Yet in the film, Hercule Poirot, sans mustache, seems to be picking up a romance with Salome Otterbourne when the credits roll.
The reason goes back to the opening of the film and the overarching themes throughout this adaptation. At the beginning of the movie, we see the origins of Poirot’s life story, with the future detective serving in the Belgian Army during World War I. There, he is so badly injured by an explosion that his face is permanently disfigured above the lip line. However, his fiancée, a woman named Katherine, is not deterred by the scars and suggests he’ll simply grow a mustache.
As far as I’m aware, this backstory was entirely invented for the film (although actual Christie scholars are encouraged to correct me if wrong!). On the page, a much older Poirot spent the war as a refugee in Britain and was already a police detective before fighting broke out. However on-screen, the film suggests that he became the great detective by 1937, complete with mustache, because of that fateful encouragement to reinvent himself by his fiancée and, as we later learn, her death.
Intriguingly, it is only to Jacquelin, his future prey, whom he confesses this story, revealing that after his injury his bride-to-be was traveling to spend the Christmas of 1916 with him when her train was presumably bombed or derailed in some other manner, killing her. He shut himself off from the world after that and began living in his head. Dining alone.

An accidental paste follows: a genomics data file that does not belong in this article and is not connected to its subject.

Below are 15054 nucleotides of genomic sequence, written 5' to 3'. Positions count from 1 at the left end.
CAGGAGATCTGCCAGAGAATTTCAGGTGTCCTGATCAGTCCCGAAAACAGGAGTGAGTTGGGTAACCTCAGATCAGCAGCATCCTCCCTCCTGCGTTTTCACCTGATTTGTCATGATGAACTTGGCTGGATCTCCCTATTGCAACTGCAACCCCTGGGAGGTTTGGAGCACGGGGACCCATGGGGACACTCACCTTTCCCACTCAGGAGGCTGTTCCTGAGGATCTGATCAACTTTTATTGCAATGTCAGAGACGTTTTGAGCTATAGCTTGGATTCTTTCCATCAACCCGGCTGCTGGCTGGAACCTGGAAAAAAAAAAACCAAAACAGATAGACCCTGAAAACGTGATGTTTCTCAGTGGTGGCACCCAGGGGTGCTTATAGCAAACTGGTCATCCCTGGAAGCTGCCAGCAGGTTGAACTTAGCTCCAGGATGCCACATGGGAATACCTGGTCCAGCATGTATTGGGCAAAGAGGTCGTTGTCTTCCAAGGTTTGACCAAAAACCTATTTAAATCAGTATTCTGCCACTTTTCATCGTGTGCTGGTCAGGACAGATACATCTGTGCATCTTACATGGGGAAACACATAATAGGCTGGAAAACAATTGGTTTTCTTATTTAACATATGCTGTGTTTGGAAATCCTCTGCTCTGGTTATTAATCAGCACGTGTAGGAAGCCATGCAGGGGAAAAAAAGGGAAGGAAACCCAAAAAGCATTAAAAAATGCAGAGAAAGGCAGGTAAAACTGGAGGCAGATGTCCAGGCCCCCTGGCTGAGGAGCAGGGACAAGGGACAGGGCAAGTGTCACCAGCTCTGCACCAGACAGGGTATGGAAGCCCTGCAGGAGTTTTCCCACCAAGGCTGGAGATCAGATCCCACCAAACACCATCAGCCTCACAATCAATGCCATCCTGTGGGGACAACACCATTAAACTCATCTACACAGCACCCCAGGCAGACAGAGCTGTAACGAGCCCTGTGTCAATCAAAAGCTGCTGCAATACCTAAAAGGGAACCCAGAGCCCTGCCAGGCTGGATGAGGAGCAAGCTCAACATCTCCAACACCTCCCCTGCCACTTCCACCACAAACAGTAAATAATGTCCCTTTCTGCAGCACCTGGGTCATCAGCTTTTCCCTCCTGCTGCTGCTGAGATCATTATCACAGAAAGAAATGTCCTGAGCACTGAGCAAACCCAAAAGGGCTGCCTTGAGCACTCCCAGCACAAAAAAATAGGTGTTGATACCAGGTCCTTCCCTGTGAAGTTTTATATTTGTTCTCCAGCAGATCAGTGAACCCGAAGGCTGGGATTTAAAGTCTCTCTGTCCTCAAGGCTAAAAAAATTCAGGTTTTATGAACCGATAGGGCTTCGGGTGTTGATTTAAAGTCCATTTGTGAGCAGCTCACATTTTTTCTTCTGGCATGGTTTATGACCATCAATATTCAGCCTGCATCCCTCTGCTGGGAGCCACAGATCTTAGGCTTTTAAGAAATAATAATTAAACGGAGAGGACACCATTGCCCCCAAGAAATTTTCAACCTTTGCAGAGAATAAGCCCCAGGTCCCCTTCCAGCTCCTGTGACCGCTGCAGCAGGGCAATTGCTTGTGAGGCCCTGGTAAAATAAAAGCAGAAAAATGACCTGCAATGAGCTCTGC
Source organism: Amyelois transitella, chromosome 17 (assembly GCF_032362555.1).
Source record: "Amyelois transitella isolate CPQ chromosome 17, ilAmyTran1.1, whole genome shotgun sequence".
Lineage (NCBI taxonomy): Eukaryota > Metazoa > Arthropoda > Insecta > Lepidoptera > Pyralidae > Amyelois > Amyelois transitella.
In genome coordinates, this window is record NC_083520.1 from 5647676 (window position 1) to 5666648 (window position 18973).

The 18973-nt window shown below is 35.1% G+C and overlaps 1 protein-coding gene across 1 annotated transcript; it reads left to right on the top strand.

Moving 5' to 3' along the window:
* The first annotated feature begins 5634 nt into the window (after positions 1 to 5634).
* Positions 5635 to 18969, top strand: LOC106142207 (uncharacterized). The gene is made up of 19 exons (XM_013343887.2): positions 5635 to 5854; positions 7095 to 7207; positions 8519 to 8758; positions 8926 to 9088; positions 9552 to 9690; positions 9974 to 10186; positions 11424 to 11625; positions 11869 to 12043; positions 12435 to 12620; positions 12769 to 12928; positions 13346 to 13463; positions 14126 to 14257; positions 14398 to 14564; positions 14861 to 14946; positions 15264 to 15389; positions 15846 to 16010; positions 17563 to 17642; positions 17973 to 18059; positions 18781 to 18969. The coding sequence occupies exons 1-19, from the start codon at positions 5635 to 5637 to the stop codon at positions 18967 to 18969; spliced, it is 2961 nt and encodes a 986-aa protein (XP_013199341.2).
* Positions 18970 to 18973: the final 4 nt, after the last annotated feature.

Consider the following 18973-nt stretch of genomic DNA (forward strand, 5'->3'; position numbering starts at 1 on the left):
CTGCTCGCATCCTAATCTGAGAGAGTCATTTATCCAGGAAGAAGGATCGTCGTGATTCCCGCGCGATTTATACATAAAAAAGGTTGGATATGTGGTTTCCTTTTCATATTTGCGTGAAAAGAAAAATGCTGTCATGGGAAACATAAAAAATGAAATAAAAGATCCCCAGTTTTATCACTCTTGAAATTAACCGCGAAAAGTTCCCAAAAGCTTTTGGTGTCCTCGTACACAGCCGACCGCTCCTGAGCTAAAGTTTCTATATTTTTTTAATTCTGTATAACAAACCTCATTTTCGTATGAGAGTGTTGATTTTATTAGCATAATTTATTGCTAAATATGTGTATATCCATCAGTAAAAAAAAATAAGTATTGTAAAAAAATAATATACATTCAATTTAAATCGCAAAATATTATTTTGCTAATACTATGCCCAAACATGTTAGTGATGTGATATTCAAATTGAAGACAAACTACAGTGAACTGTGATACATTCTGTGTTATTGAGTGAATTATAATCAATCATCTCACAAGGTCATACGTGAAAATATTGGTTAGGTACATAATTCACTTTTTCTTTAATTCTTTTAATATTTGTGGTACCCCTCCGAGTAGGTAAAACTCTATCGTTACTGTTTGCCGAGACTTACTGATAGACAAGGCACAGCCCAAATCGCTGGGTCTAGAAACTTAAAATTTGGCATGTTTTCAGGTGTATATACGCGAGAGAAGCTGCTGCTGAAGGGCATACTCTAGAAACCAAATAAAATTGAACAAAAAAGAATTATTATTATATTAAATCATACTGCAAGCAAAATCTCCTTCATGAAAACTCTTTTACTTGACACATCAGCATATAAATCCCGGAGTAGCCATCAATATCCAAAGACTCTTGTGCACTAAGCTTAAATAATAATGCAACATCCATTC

“You could never understand what people would do for love,” Bouc says in his final words on this earth before being shot in the throat. He was attempting to chastise his friend for insisting on bringing him to justice for stealing (and returning) a necklace, as well as accuse him of being trapped within his cold intellect. How could this cerebral to a fault man, who would betray his own friends over a small larceny, understand that a person could have a momentary lapse in judgment and steal a necklace for love? The theft, though unforgivable, would allow him to remain wealthy while marrying Rosalie without his mother’s blessing.
And yet, the overarching theme is everyone does irrational things for love. Jackie planned the murder of her best friend, whom she apparently did like to a point, in order to satiate the greed of the man she loved; Jackie’s deception of stalking Simon and Linnet may have been feigned but also spoke of love’s obsession; and Bouc became a criminal so he could be with Rosalie, burden-free and debts paid. Even Poirot himself became the man we see today, this lonely genius, because he lost his great love 20 years earlier and has since hidden behind her suggested mustache as if it were an armored mask.